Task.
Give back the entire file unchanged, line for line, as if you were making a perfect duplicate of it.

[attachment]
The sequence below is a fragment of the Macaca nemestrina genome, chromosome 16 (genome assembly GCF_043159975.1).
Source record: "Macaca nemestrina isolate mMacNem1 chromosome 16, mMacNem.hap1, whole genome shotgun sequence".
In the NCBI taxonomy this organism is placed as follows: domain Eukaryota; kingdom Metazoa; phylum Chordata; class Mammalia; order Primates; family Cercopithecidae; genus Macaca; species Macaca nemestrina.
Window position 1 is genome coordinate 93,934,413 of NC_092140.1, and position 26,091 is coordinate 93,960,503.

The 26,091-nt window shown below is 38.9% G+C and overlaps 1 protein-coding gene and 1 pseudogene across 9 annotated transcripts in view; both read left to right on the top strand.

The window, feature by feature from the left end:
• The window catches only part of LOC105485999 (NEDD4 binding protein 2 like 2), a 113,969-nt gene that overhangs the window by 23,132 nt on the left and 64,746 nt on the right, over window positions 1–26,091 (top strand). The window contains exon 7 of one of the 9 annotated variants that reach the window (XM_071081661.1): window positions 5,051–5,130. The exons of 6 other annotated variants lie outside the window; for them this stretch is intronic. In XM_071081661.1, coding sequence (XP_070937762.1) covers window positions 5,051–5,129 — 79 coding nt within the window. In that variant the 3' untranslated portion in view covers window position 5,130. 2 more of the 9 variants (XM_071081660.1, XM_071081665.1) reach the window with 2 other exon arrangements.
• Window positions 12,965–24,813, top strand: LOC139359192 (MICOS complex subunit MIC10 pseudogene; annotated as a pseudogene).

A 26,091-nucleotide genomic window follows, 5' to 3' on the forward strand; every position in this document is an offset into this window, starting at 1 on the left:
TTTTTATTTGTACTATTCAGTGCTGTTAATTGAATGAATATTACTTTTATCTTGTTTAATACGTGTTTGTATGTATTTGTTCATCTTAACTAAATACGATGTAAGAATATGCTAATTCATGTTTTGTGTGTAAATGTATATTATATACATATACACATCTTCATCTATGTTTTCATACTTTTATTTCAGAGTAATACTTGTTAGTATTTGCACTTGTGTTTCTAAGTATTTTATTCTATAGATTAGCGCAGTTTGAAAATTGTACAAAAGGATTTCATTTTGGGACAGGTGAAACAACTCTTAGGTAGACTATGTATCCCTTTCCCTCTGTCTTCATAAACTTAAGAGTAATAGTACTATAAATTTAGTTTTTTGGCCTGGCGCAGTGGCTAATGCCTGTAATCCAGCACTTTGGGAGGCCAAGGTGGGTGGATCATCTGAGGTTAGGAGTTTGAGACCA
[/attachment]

The sequence below is a fragment of the Macaca nemestrina genome, chromosome 16 (genome assembly GCF_043159975.1).
Source record: "Macaca nemestrina isolate mMacNem1 chromosome 16, mMacNem.hap1, whole genome shotgun sequence".
In the NCBI taxonomy this organism is placed as follows: domain Eukaryota; kingdom Metazoa; phylum Chordata; class Mammalia; order Primates; family Cercopithecidae; genus Macaca; species Macaca nemestrina.
Window position 1 is genome coordinate 93,934,413 of NC_092140.1, and position 26,091 is coordinate 93,960,503.

The 26,091-nt window shown below is 38.9% G+C and overlaps 1 protein-coding gene and 1 pseudogene across 9 annotated transcripts in view; both read left to right on the top strand.

The window, feature by feature from the left end:
• The window catches only part of LOC105485999 (NEDD4 binding protein 2 like 2), a 113,969-nt gene that overhangs the window by 23,132 nt on the left and 64,746 nt on the right, over window positions 1–26,091 (top strand). The window contains exon 7 of one of the 9 annotated variants that reach the window (XM_071081661.1): window positions 5,051–5,130. The exons of 6 other annotated variants lie outside the window; for them this stretch is intronic. In XM_071081661.1, coding sequence (XP_070937762.1) covers window positions 5,051–5,129 — 79 coding nt within the window. In that variant the 3' untranslated portion in view covers window position 5,130. 2 more of the 9 variants (XM_071081660.1, XM_071081665.1) reach the window with 2 other exon arrangements.
• Window positions 12,965–24,813, top strand: LOC139359192 (MICOS complex subunit MIC10 pseudogene; annotated as a pseudogene).

A 26,091-nucleotide genomic window follows, 5' to 3' on the forward strand; every position in this document is an offset into this window, starting at 1 on the left:
TTTTTATTTGTACTATTCAGTGCTGTTAATTGAATGAATATTACTTTTATCTTGTTTAATACGTGTTTGTATGTATTTGTTCATCTTAACTAAATACGATGTAAGAATATGCTAATTCATGTTTTGTGTGTAAATGTATATTATATACATATACACATCTTCATCTATGTTTTCATACTTTTATTTCAGAGTAATACTTGTTAGTATTTGCACTTGTGTTTCTAAGTATTTTATTCTATAGATTAGCGCAGTTTGAAAATTGTACAAAAGGATTTCATTTTGGGACAGGTGAAACAACTCTTAGGTAGACTATGTATCCCTTTCCCTCTGTCTTCATAAACTTAAGAGTAATAGTACTATAAATTTAGTTTTTTGGCCTGGCGCAGTGGCTAATGCCTGTAATCCAGCACTTTGGGAGGCCAAGGTGGGTGGATCATCTGAGGTTAGGAGTTTGAGACCA